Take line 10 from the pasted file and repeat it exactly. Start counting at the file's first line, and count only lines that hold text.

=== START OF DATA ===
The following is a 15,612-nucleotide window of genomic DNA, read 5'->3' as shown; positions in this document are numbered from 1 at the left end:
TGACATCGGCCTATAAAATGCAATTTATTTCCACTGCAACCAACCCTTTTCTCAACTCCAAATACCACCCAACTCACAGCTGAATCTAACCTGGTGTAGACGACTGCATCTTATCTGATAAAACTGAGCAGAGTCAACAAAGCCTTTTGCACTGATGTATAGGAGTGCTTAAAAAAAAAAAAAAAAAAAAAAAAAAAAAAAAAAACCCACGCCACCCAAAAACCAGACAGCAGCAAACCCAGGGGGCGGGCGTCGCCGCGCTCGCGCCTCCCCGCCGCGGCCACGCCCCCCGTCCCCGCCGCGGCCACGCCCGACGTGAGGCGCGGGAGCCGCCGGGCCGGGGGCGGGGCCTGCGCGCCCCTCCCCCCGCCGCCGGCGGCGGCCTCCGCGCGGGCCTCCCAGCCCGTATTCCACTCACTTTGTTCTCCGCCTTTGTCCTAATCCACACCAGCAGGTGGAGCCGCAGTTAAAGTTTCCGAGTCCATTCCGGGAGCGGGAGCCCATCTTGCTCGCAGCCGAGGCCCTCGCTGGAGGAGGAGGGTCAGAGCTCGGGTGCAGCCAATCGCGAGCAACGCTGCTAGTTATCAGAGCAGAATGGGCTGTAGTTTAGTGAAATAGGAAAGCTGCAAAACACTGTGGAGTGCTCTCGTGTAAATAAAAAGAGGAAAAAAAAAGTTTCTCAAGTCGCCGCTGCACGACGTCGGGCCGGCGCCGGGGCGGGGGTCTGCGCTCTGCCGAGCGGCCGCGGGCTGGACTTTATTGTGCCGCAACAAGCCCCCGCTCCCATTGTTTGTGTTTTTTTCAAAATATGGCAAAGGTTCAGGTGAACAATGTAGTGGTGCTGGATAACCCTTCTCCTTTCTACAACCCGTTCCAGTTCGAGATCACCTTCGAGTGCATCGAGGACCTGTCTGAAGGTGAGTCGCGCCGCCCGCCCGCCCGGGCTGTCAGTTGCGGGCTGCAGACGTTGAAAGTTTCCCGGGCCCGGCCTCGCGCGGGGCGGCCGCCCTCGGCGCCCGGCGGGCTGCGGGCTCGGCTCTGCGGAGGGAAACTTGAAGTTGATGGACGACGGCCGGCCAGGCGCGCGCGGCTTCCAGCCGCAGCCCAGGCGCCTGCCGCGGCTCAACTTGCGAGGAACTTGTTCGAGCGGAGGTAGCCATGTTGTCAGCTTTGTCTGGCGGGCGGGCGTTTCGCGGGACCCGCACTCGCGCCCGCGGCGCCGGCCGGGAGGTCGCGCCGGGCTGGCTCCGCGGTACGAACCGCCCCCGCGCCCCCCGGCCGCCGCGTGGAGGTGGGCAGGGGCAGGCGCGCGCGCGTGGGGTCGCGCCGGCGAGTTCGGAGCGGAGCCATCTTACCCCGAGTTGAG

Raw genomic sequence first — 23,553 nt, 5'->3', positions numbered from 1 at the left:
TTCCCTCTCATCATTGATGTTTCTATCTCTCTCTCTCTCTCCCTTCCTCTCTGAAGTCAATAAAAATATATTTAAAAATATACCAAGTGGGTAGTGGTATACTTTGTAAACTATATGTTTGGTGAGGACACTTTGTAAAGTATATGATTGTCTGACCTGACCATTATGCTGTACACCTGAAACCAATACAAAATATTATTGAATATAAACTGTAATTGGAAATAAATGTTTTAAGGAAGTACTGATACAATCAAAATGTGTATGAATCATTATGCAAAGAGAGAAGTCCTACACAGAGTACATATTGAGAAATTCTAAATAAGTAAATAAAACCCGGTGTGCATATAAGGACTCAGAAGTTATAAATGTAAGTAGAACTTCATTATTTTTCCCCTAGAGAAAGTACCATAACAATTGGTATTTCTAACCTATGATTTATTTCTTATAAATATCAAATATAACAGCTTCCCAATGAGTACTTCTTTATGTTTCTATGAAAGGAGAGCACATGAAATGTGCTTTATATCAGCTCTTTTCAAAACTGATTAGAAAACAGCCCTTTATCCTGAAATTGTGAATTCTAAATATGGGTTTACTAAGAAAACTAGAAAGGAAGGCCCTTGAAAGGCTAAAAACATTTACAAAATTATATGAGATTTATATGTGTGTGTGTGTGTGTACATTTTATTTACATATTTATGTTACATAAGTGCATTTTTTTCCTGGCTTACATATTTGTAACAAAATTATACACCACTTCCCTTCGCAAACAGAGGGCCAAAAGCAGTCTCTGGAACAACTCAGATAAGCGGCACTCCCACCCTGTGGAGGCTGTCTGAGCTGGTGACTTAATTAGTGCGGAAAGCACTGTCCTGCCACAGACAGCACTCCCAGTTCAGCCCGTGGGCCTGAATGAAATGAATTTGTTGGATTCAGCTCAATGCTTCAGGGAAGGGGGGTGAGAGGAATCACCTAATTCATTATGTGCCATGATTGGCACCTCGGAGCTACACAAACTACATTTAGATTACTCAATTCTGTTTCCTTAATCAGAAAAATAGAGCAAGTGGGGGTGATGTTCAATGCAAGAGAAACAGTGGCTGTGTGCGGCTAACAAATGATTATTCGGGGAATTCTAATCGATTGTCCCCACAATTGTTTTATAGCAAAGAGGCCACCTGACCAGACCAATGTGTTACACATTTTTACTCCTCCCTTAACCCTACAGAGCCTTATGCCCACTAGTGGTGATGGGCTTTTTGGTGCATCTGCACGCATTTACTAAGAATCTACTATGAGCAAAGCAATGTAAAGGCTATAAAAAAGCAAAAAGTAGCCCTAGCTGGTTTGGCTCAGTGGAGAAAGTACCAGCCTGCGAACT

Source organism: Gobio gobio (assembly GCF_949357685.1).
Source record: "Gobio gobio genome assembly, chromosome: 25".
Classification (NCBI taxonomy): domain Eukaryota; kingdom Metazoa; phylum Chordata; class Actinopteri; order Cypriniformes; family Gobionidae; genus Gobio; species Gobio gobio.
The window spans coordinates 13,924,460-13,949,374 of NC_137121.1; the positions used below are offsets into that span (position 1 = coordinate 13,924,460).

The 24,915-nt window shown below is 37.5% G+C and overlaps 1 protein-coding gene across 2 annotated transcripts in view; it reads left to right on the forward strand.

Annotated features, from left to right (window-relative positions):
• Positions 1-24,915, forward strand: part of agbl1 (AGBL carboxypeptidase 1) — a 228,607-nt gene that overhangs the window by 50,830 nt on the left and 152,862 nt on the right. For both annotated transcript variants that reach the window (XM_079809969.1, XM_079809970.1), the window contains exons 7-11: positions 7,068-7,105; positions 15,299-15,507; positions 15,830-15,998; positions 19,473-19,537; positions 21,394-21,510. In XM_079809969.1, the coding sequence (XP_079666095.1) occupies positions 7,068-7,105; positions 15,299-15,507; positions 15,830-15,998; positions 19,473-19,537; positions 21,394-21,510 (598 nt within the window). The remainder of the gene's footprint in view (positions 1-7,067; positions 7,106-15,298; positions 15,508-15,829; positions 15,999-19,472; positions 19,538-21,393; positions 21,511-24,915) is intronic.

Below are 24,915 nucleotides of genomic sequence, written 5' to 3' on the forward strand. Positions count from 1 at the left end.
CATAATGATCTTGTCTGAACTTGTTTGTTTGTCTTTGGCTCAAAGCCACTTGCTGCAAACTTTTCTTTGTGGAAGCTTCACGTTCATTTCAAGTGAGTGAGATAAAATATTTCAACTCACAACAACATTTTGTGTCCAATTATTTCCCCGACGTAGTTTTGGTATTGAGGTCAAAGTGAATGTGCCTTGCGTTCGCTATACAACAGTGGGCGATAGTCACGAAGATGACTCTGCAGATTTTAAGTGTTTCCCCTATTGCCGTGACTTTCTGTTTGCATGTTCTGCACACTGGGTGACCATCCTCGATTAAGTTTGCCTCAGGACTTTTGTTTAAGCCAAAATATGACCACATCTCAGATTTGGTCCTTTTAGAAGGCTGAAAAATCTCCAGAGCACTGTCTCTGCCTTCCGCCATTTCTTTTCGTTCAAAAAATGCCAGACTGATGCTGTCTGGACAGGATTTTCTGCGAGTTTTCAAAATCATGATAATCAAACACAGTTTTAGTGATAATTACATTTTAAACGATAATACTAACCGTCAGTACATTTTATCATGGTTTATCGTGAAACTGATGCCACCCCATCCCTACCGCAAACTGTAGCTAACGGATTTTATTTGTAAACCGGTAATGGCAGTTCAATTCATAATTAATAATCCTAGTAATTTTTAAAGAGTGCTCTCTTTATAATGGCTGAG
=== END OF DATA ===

Annotated features, from left to right (window-relative positions):